Libre: Ugly heads in SEA Games

Mel Libre

THE Philippines hosts the Southeast Asian (SEA) Games from Nov. 30 until Dec. 11 in the Philippine Arena, New Clark City Athletics Stadium. With the motto, “We Win as One,” the event has a budget of P6 billion. Before the games could begin, we see the ugly heads of corruption and politicking among those given the responsibility and trust to make a successful staging and to attain a decent finish in the competition.

One of the highlights in the opening ceremonies is the torch lighting. This will definitely be a “must-see” moment, since Senate Minority Leader Franklin Drilon has exposed the exorbitant cost of the cauldron–more than P50 million consisting of design, P4,400,000; foundation site construction, P13,440,000; physical construction and installation of the cauldron, P32 million; and wrist tags, P6 million. One commentator described it as “the most expensive campfire in the country’s history.” Not to be outdone, the cost for the performances in the opening and closing ceremonies is a mind-boggling P73,251,550.00 with neither Bruno Mars or Black-Eyed Peas in the program. This exposé is shocking, but we may find out that this revelation is just the tip of the iceberg.

We already know about the Wesley So saga that saw the Philippines’ most important chess player today transfer his affiliation to the United States Chess Federation. He did so out of frustration. He said, “To be poor and unconnected in the Philippines is to be trash for rich people to step on... Because of a quarrel between the kings of the sports bodies, not only did the country refuse to acknowledge my efforts, they refused to give me the P1 million promised to athletes who bring home a gold medal.”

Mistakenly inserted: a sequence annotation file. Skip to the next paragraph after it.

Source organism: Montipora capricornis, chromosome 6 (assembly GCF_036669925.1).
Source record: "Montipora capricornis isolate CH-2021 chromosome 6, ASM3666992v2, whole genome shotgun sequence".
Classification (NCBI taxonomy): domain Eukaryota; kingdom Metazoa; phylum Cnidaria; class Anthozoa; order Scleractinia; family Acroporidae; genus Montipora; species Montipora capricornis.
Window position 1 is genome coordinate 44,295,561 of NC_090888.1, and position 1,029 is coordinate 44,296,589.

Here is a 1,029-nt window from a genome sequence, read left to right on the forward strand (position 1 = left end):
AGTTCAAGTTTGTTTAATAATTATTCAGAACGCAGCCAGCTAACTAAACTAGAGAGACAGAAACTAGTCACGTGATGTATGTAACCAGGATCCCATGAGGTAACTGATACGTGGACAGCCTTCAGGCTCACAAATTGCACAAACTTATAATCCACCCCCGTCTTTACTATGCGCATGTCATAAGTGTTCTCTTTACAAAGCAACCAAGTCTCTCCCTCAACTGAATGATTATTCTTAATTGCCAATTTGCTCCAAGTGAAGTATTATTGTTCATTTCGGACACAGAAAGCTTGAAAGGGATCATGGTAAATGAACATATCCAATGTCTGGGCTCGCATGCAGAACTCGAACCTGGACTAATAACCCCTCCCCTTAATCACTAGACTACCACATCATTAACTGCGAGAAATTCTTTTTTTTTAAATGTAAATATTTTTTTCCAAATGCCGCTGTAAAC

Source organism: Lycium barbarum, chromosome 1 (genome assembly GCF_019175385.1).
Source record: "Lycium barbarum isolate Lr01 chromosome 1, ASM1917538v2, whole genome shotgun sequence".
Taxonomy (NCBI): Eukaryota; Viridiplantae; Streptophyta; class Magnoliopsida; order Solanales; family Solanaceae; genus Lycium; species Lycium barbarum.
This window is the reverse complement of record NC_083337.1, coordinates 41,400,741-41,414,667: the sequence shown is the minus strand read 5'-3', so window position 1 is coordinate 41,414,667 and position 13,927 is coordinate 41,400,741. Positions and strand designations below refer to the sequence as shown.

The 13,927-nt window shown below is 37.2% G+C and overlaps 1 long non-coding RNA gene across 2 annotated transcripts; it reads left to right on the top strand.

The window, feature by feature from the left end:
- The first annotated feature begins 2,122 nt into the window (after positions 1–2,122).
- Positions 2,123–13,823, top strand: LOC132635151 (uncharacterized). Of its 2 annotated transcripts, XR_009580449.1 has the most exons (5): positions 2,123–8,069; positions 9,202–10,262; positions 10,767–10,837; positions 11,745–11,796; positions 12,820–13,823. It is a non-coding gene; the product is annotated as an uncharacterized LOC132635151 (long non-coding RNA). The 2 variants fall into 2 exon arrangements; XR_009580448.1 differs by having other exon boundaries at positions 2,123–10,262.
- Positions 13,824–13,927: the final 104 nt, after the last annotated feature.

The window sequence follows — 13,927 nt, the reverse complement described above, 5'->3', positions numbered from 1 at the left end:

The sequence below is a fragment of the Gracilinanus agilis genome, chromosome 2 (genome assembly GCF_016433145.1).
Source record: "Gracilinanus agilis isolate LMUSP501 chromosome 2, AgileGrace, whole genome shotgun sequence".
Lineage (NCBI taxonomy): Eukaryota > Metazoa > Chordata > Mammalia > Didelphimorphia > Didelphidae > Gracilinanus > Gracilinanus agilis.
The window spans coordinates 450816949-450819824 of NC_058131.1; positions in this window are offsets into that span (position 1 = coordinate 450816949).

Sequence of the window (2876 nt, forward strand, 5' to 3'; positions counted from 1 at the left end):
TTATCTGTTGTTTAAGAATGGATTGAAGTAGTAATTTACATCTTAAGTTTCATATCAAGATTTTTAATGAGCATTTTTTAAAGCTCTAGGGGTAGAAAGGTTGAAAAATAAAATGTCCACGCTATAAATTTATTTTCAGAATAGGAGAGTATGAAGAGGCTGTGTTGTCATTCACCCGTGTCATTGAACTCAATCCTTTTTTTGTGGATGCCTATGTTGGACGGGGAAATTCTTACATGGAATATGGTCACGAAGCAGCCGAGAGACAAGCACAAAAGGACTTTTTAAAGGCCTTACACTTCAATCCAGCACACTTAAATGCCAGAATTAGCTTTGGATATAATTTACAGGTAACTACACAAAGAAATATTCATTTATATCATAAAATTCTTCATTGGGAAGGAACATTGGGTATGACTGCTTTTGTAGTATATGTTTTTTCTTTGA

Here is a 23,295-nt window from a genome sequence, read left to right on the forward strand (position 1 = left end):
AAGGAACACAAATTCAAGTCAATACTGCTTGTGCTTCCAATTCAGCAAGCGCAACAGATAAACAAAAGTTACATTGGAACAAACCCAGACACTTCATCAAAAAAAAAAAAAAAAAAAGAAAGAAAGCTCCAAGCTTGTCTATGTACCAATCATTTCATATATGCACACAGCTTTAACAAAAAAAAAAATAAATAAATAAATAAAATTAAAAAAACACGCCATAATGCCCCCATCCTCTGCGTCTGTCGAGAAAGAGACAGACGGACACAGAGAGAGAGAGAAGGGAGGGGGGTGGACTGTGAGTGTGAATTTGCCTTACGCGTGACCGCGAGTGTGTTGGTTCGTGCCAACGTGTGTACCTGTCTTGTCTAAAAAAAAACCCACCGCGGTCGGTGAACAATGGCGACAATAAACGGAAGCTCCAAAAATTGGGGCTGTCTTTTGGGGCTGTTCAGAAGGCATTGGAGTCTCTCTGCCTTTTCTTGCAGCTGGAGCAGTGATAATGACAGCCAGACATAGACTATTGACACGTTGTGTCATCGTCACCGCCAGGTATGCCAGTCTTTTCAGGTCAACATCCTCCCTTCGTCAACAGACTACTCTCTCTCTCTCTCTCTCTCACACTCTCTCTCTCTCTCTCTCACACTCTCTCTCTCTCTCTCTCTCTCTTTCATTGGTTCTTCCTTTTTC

How many other Wesleys have been denied their right to represent the Philippines because of being poor, if not unconnected? Take for instance Orencio James “OJ” de los Santos, one of the country’s top-ranked karate (kata) practitioners and 2017 SEA Games bronze medalist, who has been excluded from the Philippine team competing in the SEA Games.

OJ’s father, David de los Santos, has challenged Karate Pilipinas president Richard Lim to answer his allegations of selecting junior players instead of senior-level and experienced practitioners (like OJ) and of favoring those belonging to the latter’s club. OJ, who is the number one senior individual kata player in the country as ranked during the 2018 Philippine National Games, lost his position in the national team to the son of the vice president of the National Sports Association. We are looking forward to the response of Mr Lim.

David is fighting for his son who feels cheated by sports officials entrusted in bringing only the best and the brightest players in the international stage. OJ may not be the only victim of politicking and the padrino system that infest Philippine sports bodies and that is why we have fared poorly in the medal standings.